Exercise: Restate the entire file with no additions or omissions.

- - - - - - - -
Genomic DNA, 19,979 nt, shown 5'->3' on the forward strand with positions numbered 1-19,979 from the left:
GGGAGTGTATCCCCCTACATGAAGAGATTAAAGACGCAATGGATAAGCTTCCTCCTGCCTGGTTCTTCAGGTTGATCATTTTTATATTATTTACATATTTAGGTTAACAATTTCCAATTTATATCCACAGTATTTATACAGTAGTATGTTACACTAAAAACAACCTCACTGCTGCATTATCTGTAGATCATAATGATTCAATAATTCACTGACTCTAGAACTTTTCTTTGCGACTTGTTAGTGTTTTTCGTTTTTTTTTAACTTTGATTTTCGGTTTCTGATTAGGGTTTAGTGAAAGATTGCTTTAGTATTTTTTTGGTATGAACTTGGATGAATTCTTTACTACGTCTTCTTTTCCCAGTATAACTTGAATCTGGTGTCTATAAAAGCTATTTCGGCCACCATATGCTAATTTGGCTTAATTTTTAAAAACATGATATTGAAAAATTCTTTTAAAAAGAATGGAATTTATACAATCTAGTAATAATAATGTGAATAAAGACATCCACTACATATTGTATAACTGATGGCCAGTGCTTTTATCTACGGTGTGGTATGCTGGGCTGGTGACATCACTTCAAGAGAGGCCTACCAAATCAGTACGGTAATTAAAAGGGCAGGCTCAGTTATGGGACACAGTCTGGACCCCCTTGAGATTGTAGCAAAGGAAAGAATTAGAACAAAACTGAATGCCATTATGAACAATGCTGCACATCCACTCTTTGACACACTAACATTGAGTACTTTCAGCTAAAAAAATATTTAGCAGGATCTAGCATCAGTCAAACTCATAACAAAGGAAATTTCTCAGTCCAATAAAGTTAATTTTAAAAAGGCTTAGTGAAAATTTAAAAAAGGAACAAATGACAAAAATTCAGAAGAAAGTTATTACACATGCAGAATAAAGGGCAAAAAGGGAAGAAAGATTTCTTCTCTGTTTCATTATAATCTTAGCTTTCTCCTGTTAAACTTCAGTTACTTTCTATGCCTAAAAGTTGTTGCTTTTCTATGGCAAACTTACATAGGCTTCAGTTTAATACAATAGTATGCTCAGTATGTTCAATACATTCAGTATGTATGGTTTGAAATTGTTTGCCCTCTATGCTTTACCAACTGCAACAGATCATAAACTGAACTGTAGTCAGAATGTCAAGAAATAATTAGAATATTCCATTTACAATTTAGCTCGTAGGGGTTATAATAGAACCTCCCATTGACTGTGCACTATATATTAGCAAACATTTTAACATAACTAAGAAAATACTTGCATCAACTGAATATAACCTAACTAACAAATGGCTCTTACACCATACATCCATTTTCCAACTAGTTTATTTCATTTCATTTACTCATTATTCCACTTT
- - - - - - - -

Genomic DNA, 19,979 nt, shown 5'->3' on the forward strand with positions numbered 1-19,979 from the left:
GGGAGTGTATCCCCCTACATGAAGAGATTAAAGACGCAATGGATAAGCTTCCTCCTGCCTGGTTCTTCAGGTTGATCATTTTTATATTATTTACATATTTAGGTTAACAATTTCCAATTTATATCCACAGTATTTATACAGTAGTATGTTACACTAAAAACAACCTCACTGCTGCATTATCTGTAGATCATAATGATTCAATAATTCACTGACTCTAGAACTTTTCTTTGCGACTTGTTAGTGTTTTTCGTTTTTTTTTAACTTTGATTTTCGGTTTCTGATTAGGGTTTAGTGAAAGATTGCTTTAGTATTTTTTTGGTATGAACTTGGATGAATTCTTTACTACGTCTTCTTTTCCCAGTATAACTTGAATCTGGTGTCTATAAAAGCTATTTCGGCCACCATATGCTAATTTGGCTTAATTTTTAAAAACATGATATTGAAAAATTCTTTTAAAAAGAATGGAATTTATACAATCTAGTAATAATAATGTGAATAAAGACATCCACTACATATTGTATAACTGATGGCCAGTGCTTTTATCTACGGTGTGGTATGCTGGGCTGGTGACATCACTTCAAGAGAGGCCTACCAAATCAGTACGGTAATTAAAAGGGCAGGCTCAGTTATGGGACACAGTCTGGACCCCCTTGAGATTGTAGCAAAGGAAAGAATTAGAACAAAACTGAATGCCATTATGAACAATGCTGCACATCCACTCTTTGACACACTAACATTGAGTACTTTCAGCTAAAAAAATATTTAGCAGGATCTAGCATCAGTCAAACTCATAACAAAGGAAATTTCTCAGTCCAATAAAGTTAATTTTAAAAAGGCTTAGTGAAAATTTAAAAAAGGAACAAATGACAAAAATTCAGAAGAAAGTTATTACACATGCAGAATAAAGGGCAAAAAGGGAAGAAAGATTTCTTCTCTGTTTCATTATAATCTTAGCTTTCTCCTGTTAAACTTCAGTTACTTTCTATGCCTAAAAGTTGTTGCTTTTCTATGGCAAACTTACATAGGCTTCAGTTTAATACAATAGTATGCTCAGTATGTTCAATACATTCAGTATGTATGGTTTGAAATTGTTTGCCCTCTATGCTTTACCAACTGCAACAGATCATAAACTGAACTGTAGTCAGAATGTCAAGAAATAATTAGAATATTCCATTTACAATTTAGCTCGTAGGGGTTATAATAGAACCTCCCATTGACTGTGCACTATATATTAGCAAACATTTTAACATAACTAAGAAAATACTTGCATCAACTGAATATAACCTAACTAACAAATGGCTCTTACACCATACATCCATTTTCCAACTAGTTTATTTCATTTCATTTACTCATTATTCCACTTT